Here’s what I wrote on Facebook last week in order to hold myself accountable: “This shoot will accompany a very personal blog post (once I finish putting all this stuff into words) and my goal is that others who struggle with anxiety and depression may find hope in it – even if for no other reason than that they can relate.”
Oops. But what if it’s too hard for me to put all this into words?
I guess I’ll do my best.
Here’s what comes to my mind when I hear the word “depression.” (And I wonder what comes to yours?) Shame. Guilt. Loneliness. Feeling like you’re on the outside and looking in on your own life–not experiencing it, but rather portraying a character who has been told how to appear to be experiencing it.
I’ve dealt with depression for years, and I’ve received both horrible and excellent advice about it. But the best insight I ever got was from a counselor I saw about 4 years ago. That advice changed my perception of depression, and it inspired the images that are accompanying this post. I share this with you because, well, it’s time.
The worst thing I ever did was antagonize depression. I thought of it like a spiky, slimy little monster that was living in my head. No matter how hard I tried to hide it, it would show itself in my actions, insecurities, listless mornings and hours spent lying on the floor. What made it worst of all was that I also wore the title “pastor’s wife.” We are not allowed to have monsters (or at least, we don’t think we are). So I hid this monster deep inside recited replies, fierce invulnerability, extra hours of sleep, and isolation.What I hated most was knowing how I was supposed to feel about certain things, but then not being able to feel them.
During the end of high school throughout college, I moved a lot. Transitions were always difficult. I can remember trying to do simple things like drive to an event on time, only to arrive 20 minutes before it was over because I had been in a daze while getting dressed and trying to drive there. What a terrifying lack of control.
Trauma happened in 2012. What happened is not relevant to this, and I’m happy to say that in 2016 the situation is much better. But it happened, and it sent me spiraling downward into a whole new, numbing darkness.
Eventually I was seeing a counselor. (This sentence is a big deal.) First, because counselors are not always helpful (and even if they are, they require so much vulnerability and openness), and second, because getting the guts to talk to a stranger about something you are more ashamed of than anything in the world is basically terrifying. *I would not have gone if my husband had not urged me to for months.* (I say this to those of you who need to say something to someone you love.)
Weeks before going to that counselor I had spent an evening talking to my husband, and finally opening up. “I heard a pastor say last year that if you’re depressed, you should focus on helping others for a while. But it’s not working,” I told him. Jordan looked horrified, “That is terrible advice, and it’s definitely not meant for someone who struggles with chronic depression.”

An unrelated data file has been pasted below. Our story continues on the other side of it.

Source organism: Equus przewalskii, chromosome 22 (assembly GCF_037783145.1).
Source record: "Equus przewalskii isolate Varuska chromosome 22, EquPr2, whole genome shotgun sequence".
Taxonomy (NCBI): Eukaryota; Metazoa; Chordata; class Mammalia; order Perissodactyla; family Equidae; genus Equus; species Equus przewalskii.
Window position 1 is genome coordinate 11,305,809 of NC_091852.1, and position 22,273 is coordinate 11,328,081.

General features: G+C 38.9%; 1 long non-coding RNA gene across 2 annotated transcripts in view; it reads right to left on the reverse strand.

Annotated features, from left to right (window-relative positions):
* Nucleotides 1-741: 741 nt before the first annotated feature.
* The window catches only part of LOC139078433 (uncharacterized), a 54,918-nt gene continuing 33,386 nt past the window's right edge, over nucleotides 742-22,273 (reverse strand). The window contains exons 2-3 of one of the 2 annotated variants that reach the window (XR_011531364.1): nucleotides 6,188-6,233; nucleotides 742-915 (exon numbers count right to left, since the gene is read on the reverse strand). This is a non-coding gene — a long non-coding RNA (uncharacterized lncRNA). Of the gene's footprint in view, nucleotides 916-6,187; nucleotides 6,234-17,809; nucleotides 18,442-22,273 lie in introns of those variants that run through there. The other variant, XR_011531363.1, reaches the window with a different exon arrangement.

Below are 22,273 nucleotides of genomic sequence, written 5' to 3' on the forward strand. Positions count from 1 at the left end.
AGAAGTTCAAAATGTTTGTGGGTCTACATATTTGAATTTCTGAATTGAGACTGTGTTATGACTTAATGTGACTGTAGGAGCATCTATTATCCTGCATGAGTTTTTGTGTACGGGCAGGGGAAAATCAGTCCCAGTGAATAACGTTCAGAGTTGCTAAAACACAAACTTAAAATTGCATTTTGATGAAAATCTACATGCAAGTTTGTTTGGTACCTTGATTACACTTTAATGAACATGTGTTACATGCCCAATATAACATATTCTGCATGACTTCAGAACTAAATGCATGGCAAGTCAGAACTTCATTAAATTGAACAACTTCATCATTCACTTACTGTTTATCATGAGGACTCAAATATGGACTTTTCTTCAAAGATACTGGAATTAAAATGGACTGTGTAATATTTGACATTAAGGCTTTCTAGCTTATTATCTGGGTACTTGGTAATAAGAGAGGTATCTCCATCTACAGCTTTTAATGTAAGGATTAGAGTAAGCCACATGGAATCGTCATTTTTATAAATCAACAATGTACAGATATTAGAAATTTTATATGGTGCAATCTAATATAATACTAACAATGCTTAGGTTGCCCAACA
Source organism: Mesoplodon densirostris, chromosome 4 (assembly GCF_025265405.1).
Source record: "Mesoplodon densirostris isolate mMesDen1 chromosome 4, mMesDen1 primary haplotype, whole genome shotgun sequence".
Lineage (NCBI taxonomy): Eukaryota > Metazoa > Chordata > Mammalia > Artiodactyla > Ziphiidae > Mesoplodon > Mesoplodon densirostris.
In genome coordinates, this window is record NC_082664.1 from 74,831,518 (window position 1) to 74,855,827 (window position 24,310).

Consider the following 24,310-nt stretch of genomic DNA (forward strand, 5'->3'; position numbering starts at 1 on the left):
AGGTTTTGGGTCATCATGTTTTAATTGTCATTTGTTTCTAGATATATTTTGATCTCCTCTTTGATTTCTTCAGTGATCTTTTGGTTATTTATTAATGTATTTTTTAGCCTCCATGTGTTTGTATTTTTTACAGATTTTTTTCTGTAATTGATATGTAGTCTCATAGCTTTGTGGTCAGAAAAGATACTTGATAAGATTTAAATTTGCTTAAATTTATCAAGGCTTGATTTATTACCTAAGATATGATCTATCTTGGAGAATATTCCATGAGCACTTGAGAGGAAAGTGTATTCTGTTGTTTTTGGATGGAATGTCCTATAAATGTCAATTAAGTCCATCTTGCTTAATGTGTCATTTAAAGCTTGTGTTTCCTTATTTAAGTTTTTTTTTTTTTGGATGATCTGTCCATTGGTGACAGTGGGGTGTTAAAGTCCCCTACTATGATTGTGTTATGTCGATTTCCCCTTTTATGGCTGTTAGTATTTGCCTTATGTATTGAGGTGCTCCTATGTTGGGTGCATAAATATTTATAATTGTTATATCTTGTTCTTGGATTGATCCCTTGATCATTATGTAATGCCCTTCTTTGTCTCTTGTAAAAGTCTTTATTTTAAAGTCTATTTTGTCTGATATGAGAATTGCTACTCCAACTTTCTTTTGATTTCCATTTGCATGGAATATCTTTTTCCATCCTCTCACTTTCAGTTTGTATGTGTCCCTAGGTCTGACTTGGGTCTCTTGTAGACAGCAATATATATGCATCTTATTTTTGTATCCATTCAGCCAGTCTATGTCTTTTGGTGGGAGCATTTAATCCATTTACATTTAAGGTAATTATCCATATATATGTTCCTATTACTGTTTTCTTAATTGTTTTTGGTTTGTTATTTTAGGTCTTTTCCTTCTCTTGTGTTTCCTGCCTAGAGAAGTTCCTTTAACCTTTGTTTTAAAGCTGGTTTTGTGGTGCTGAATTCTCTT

I can remember wringing my hands, crossing my legs, and being aware of how grossly uncomfortable my body language looked the first time (and each time) I walked into my counselor’s office and sat on the couch. I can remember not being able to make eye contact, and constantly feeling like I might scream or cry. At first, telling him about my depression felt like I was admitting to murder. But talking about it was the best thing I ever did. Nothing I said seemed to upset him. Nothing I said made him pass judgment or cower in fear. I realized that people really didn’t expect me to be as perfect as I thought I should be. It was freeing.
The second-worst thing you can do for yourself or someone you love is try to “fix it.” My counselor did not attempt to do that for me, and I am not attempting to do that now. But this is what changed everything for me: During my third or fourth session, he asked me about photography and about why I love it. Boom. There I was, animated, lively, excited, and suddenly in teacher-mode. I remember that as he listened he looked so happy for me, like I had won an award or something. Then he said it. He repeated my own words back to me, stating that a good photograph needs both light and shadow, and that the shadow is what makes it interesting. I agreed with him.
What happened next sounds almost silly to write or even to tell. But if I’ve ever had a real epiphany in my 25 years on this earth, this was it. As he told me my life is a piece of art that needs both light and shadow to be meaningful, I stopped breathing for a second, and my head flooded with questions. Could I create in the midst of darkness? Could I impact people even when I couldn’t feel? Could I appreciate beauty even when I felt so empty? And could I experience God even when I felt like I couldn’t see what was in front of me?
Apart from “love,” I believe there is no verb as synonymous with God as “create.” And when I am in the depths, when I have a “rough day” as Jordan calls them, I am no longer ashamed. I do not feel guilty or scared. I simply surround myself with beautiful things like lipstick and dresses and dancing, and I create.
There is so much beauty in shadow.